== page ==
I said "easier", not cheaper. The dollar cost of the search is definitely higher (although maybe not as much when you include security) but it's a lot more predictable what you'll end up with.


    It's not very plausible. This is way bigger than any weather balloon I've heard of, and while I'm sure that atmospheric scientists could use the data, if they really wanted it, this would have been done long ago. Also, why would they be running a secret weather balloon program?


    I'd point you towards the link marked "collect electronic intelligence", where I lay out the basics of SIGINT/ELINT. It was far more likely to be radar signals or encrypted comms traffic than cell phones, and those might be hard to gather from the ground, because we tend to do them in areas where there aren't a lot of plausible reasons for someone to be stringing new antennas, and anyone who does will get a visit from some government agency. As for encryption, knowing the structure of the signals can be quite valuable, even if you can't read them.

  10. February 13, 2023Anonymous said...


    My impression is that high altitude wind flows are broadly predictable at any give time of year.

    There's still enough unpredictability for balloons to get blown where they aren't intended.


    Besides that - shouldn't we be using good encryption for all sensitive electronic communications - rendering interception useless?

    Tell that to the idiots who think weakening encryption is a good idea.

    But even with encryption traffic analysis can still be useful, if there's a lot of traffic from an 'uninhabited' point in the middle of the desert there's a pretty good chance that there's something very interesting there.

  11. February 13, 2023Basil Marte said...

    "I’m a lot more worried about their HUMINT efforts, which have the FBI opening a new case every 12 hours"

    Are you willing to say more about this (what sort of article should an outsider read)? The quote only implies that the FBI is worried, is looking, and is finding ...possibly nothing, as far as I would know.

  12. February 13, 2023EngineOfCreation said...

    @Bean I'm not arguing they are weather balloons. I'm just asking, if they were, how hard or easy would it be to mess up their trajectory so badly on accident. I'm aware the meteorology community would be a better place to ask that, but just taking a shot here.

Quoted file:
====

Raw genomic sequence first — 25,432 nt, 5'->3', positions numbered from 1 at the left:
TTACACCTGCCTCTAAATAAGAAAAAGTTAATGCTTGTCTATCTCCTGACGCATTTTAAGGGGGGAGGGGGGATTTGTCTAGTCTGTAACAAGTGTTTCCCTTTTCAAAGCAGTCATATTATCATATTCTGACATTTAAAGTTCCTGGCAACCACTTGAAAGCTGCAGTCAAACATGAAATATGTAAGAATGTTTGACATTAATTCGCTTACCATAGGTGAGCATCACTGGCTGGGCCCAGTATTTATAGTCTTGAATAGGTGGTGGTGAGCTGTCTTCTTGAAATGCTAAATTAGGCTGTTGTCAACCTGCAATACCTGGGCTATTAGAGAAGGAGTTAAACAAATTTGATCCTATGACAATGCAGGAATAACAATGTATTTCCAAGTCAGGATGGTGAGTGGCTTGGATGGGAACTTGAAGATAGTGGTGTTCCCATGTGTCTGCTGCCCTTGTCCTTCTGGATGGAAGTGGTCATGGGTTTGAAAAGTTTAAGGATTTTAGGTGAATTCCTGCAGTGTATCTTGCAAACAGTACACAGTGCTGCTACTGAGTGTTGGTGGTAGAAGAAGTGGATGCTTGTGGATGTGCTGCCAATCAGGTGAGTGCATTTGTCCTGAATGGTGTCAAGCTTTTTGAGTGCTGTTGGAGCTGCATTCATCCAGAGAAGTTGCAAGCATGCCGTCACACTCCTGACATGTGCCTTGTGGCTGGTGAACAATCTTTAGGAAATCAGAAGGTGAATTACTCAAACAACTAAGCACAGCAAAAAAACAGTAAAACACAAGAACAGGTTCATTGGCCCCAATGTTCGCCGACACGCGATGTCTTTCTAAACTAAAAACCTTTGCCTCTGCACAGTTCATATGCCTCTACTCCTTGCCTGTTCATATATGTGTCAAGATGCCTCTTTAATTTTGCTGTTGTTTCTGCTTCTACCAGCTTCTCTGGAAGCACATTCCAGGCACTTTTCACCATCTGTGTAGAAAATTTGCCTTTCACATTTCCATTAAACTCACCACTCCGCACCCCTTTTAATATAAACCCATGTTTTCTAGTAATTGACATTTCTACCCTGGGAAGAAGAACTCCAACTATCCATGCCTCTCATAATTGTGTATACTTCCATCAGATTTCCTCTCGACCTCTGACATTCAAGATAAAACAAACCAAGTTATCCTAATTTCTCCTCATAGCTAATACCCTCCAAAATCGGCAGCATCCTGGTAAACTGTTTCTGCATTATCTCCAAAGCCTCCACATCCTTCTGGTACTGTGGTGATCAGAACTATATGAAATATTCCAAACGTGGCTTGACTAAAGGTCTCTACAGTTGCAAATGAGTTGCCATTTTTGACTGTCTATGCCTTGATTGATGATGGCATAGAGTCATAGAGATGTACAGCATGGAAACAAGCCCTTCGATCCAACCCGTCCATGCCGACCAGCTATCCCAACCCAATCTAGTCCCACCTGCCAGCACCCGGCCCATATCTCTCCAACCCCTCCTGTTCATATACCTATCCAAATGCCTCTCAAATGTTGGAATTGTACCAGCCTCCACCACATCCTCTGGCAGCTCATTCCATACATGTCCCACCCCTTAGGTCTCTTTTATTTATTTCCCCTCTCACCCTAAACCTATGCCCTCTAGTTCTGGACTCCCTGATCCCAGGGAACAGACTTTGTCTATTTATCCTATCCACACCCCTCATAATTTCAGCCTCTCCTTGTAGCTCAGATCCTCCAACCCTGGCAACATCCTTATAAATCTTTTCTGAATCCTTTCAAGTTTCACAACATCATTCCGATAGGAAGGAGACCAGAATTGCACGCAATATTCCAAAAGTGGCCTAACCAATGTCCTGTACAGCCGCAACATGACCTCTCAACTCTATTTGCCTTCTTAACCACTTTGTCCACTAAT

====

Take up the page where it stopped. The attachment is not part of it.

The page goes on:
Or I could frame it in military terms: Of the military balloons Japan sent towards the US in WW2, how many did arrive on or over US soil, how many were known to land somewhere else entirely, and what would these percentages be like with modern technology?

  13. February 14, 2023bean said...


    I don't have any inside information on that. I've just been paying attention to the news enough to know that China is doing a lot of espionage, and the FBI is worried. Obviously, every case doesn't pan out, but I think the counterintel people are generally doing a decent job. (Modulo the one taking bribes from Russian oligarchs, that is.)


    I don't really know, unfortunately. There are reports that a lot of these are loitering near sensitive targets like missile fields, which doesn't seem particularly possible to do by accident.

    Re the Japanese balloons, 300 of 9300, wiki doesn't mention anything beyond "a few in Mexico" and a lot higher. We have some ability to detect position, and much better understanding of flow in the upper atmosphere.

  14. February 14, 2023Andrew Sumwalt said...

    Well, I think if it were harmful, the ballon would probably would have been intercepted earlier.

  15. February 14, 2023AlanL said...


    if there’s a lot of traffic from an ‘uninhabited’ point in the middle of the desert there’s a pretty good chance that there’s something very interesting there.

    Surely you know that already from following the guards' strava accounts?

  16. February 15, 2023EngineOfCreation said...

    Latest development: It's still a spy balloon, but was maybe not intended for the US mainland.


  17. February 17, 2023Anonymous said...


    Surely you know that already from following the guards' strava accounts?

    Good point.

    It seems if you want a secret base to be secret you have to confiscate all electronic devices from everyone who goes there.